Dems did all this and paid for it too, something Republicans never do. Where were the mobs for Bush’s unfunded wars?!? Enron?!? Blackwater?!? No, the astroturf outrage was the same corporate funded group who stopped the Florida recount in Dade County to usher in the only appointed president in history. What a victory lap for conservatives those 8 years were…

    It is time for the word ‘conservative’ to take on the evil connotation that they have branded ‘liberal’ for the last 30 years. Conservative really means Americans get nothing but wars will be fought with their money to fund corporations gone amok.

  • reason

    @Andrew B.: There will be adequate subsidies that will aid the less fortunate in obtaining healthcare. The majority of economist agree that the cost of people with out health care that make emergency room visits far outstrips the cost of providing them with healthcare subsidies. As time elapses and access increase, the population will get healthier reducing the cost of care for preventable catastrophic illness. The only people that will be crying about the mandate are the ones that can afford health care but want to game the system, then have hardworking Americans foot their bill when they visit the emergency room. I would much rather pay for a subsidy for the poor that will cost me less in the long run, then foot the bill for greedy better off individuals trying to get richer on the backs of patriotic Americans. My brother, sister in law, and most doctors I know are happy for health care reform and insurance regulation because the main beneficiaries of the status quo are the insurance companies who have one hand in the patients pocket and the other hand in the doctors pocket. Then they send their greedy insurance specialist to tell the doctors what procedures they will pay for and which ones they will leave the doctors up the creek on. The industry is so broken that bureaucrats sitting around in suits are make far larger salaries then the people performing the surgeries and providing care.

  • james_cambridge

    @Chuck: Love ya. Brilliant rant!!

    “Dems did all this and paid for it too, something Republicans never do.”

    Truer words were never spoken.

  • OrchidIslander

    Wow! What a government! They had me at credit card reform. Add to that health care reform and a revamped, money-saving, education broadening student loan administration as well. A big plus – reforms that are projected to pay for themselves. One must have one’s head up their own ass to not realize that this president and Dems in general care about the middle segment of the American people. Can one honestly say that about Republicans?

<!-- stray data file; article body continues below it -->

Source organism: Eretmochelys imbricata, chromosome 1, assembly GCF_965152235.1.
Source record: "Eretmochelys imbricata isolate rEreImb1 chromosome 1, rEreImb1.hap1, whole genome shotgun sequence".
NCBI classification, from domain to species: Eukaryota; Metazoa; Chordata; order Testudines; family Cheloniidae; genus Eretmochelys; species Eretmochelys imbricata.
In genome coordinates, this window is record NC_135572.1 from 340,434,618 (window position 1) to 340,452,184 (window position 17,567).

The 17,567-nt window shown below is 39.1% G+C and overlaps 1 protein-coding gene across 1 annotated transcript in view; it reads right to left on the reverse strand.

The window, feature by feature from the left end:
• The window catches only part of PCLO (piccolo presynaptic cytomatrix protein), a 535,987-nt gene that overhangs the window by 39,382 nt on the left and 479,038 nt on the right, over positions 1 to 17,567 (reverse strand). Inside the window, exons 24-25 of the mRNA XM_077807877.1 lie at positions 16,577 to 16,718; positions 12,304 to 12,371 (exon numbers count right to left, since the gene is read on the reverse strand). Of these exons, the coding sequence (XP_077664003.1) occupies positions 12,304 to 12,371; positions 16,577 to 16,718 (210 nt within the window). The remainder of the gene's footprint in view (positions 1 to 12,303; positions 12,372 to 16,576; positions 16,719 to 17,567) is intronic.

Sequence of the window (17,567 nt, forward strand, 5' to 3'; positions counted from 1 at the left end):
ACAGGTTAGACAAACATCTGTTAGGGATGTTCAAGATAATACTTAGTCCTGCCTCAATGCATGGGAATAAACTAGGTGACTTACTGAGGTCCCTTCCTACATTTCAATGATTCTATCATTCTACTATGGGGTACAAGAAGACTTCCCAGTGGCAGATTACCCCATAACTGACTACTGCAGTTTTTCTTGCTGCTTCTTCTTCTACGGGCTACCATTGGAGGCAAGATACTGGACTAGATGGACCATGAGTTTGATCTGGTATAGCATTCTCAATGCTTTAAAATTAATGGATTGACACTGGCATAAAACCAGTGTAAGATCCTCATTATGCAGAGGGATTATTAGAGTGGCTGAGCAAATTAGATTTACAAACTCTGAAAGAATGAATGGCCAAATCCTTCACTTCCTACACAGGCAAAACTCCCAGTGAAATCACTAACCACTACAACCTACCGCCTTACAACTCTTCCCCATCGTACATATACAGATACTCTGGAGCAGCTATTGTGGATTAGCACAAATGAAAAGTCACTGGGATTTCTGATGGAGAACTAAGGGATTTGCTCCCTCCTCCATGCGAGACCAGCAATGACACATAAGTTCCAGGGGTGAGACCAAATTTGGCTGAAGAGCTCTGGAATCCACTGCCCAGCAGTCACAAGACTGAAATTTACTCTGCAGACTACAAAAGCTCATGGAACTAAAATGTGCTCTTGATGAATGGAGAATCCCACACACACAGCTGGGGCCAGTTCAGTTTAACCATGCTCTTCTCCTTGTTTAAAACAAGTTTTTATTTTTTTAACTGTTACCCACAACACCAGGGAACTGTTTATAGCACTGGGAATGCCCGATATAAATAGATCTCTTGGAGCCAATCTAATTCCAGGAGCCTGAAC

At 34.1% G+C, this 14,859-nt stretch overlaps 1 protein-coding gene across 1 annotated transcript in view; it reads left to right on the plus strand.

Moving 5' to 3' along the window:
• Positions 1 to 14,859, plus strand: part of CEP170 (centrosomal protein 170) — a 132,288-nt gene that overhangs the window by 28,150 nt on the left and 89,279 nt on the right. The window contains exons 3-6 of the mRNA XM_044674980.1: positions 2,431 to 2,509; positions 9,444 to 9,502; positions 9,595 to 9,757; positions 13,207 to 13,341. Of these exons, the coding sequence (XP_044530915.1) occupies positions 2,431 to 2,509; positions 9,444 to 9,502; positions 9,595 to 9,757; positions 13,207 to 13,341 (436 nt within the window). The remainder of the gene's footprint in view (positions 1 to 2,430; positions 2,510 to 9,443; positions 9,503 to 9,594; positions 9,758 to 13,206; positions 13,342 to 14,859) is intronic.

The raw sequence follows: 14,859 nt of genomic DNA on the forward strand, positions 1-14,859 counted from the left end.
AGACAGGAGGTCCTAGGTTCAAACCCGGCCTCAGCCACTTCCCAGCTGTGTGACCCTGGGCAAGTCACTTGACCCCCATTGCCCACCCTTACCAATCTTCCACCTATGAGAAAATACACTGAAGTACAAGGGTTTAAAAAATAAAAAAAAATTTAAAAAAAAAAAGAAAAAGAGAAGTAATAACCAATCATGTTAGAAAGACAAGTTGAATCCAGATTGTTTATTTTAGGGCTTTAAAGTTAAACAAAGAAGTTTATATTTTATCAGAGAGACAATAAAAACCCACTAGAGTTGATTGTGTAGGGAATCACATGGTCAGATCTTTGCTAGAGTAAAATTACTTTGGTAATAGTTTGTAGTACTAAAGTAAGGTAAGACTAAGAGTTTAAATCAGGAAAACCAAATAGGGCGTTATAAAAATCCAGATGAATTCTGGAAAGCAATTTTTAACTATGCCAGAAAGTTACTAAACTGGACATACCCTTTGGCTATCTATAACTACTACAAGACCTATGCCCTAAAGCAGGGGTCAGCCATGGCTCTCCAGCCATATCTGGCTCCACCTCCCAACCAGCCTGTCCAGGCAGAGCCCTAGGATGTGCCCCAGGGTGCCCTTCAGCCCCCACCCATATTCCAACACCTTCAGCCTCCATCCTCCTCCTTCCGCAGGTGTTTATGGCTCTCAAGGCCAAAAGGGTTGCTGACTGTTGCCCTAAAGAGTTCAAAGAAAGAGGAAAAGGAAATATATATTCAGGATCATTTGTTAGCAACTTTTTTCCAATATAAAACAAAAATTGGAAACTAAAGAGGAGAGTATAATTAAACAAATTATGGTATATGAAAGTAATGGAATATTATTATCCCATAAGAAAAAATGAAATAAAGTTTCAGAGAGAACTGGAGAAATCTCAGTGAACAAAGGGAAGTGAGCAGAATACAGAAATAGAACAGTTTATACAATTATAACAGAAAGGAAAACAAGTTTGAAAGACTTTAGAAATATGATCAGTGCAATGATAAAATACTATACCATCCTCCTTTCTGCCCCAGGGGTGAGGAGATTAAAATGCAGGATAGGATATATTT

• truthteller


    It’s a gift to greedy pharma/insurance companies. Mark my words, we will be sorry.

    Now the poor people who will be forced to buy insurance, not healthcare, mind you, and since some won’t be able to afford it, the IRS will penalize them.

    I used to be a loyal Democrat, but no longer. I will contribute to throw them out of power next election.

  • ossurworld

    I’m starting to feel a little sick.

  • Kurt

    This victory is a more important win for gays than anything else on our agenda. Yay Nancy Pelosi!!

  • delurker

    Yeah. Nancy is cool. She wasn’t rattled by that naked himbo from Mass winning the Senate election and properly called it a fluke (which is surprising, because Dems tend to cower in fear at the first sign of trouble). She’s got balls.

  • strumpetwindsock

    @Andrew B.:

    Why do they advertise? Because they want money and most of that trade involves electives and things like full-body MRI scans that do more to scare people than actually solve problems.
    Making money off people who are scared to death is an easy racket.

    If you want to talk about an actual booming business you should read up about Canadian companies which sell affordable drugs to people on your side of the border.

    And yes, there are wait times on SOME procedures, but that is not the same as having a significant percentage of your population with no access to health care at all.

    In the last year I have seen family members have a major heart bypass, eye surgery, set up for dialysis and treated for seizures and encephalitis. In none of those cases did they have to wait for anything, and the only thing we paid for out of pocket was one ambulance ride.